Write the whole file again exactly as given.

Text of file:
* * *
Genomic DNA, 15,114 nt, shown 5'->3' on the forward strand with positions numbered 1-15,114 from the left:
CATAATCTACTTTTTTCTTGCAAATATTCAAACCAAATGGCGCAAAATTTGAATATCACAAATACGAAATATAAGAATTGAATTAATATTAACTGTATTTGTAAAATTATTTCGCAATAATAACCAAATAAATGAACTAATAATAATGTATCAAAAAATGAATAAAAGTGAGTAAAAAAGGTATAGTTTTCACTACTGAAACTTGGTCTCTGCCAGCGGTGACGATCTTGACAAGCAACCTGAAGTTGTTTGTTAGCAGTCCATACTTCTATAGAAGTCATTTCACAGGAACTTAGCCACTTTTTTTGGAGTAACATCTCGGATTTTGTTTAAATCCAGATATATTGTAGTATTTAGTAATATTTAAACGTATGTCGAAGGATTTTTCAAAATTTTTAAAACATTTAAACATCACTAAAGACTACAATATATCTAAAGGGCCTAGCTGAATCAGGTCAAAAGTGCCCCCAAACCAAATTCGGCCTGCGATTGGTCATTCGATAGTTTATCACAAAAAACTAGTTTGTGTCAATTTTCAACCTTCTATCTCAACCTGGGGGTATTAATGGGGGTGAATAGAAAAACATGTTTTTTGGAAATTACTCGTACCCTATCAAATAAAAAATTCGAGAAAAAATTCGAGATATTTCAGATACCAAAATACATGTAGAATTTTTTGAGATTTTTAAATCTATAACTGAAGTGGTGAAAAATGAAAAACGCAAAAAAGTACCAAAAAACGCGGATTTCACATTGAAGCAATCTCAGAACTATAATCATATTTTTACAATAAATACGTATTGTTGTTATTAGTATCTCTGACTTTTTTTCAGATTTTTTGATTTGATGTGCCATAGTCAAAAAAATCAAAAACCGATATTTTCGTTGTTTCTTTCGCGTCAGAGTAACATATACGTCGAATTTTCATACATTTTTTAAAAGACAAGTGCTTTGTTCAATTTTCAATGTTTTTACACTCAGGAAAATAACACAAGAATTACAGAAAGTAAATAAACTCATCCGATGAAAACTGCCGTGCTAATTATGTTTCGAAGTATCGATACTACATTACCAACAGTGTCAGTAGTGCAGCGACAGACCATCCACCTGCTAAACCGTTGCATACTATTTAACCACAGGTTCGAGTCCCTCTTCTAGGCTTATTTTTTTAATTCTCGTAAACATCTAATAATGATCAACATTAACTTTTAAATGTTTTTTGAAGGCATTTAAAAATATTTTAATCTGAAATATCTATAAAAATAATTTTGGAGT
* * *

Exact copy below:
Genomic DNA, 15,114 nt, shown 5'->3' on the forward strand with positions numbered 1-15,114 from the left:
CATAATCTACTTTTTTCTTGCAAATATTCAAACCAAATGGCGCAAAATTTGAATATCACAAATACGAAATATAAGAATTGAATTAATATTAACTGTATTTGTAAAATTATTTCGCAATAATAACCAAATAAATGAACTAATAATAATGTATCAAAAAATGAATAAAAGTGAGTAAAAAAGGTATAGTTTTCACTACTGAAACTTGGTCTCTGCCAGCGGTGACGATCTTGACAAGCAACCTGAAGTTGTTTGTTAGCAGTCCATACTTCTATAGAAGTCATTTCACAGGAACTTAGCCACTTTTTTTGGAGTAACATCTCGGATTTTGTTTAAATCCAGATATATTGTAGTATTTAGTAATATTTAAACGTATGTCGAAGGATTTTTCAAAATTTTTAAAACATTTAAACATCACTAAAGACTACAATATATCTAAAGGGCCTAGCTGAATCAGGTCAAAAGTGCCCCCAAACCAAATTCGGCCTGCGATTGGTCATTCGATAGTTTATCACAAAAAACTAGTTTGTGTCAATTTTCAACCTTCTATCTCAACCTGGGGGTATTAATGGGGGTGAATAGAAAAACATGTTTTTTGGAAATTACTCGTACCCTATCAAATAAAAAATTCGAGAAAAAATTCGAGATATTTCAGATACCAAAATACATGTAGAATTTTTTGAGATTTTTAAATCTATAACTGAAGTGGTGAAAAATGAAAAACGCAAAAAAGTACCAAAAAACGCGGATTTCACATTGAAGCAATCTCAGAACTATAATCATATTTTTACAATAAATACGTATTGTTGTTATTAGTATCTCTGACTTTTTTTCAGATTTTTTGATTTGATGTGCCATAGTCAAAAAAATCAAAAACCGATATTTTCGTTGTTTCTTTCGCGTCAGAGTAACATATACGTCGAATTTTCATACATTTTTTAAAAGACAAGTGCTTTGTTCAATTTTCAATGTTTTTACACTCAGGAAAATAACACAAGAATTACAGAAAGTAAATAAACTCATCCGATGAAAACTGCCGTGCTAATTATGTTTCGAAGTATCGATACTACATTACCAACAGTGTCAGTAGTGCAGCGACAGACCATCCACCTGCTAAACCGTTGCATACTATTTAACCACAGGTTCGAGTCCCTCTTCTAGGCTTATTTTTTTAATTCTCGTAAACATCTAATAATGATCAACATTAACTTTTAAATGTTTTTTGAAGGCATTTAAAAATATTTTAATCTGAAATATCTATAAAAATAATTTTGGAGT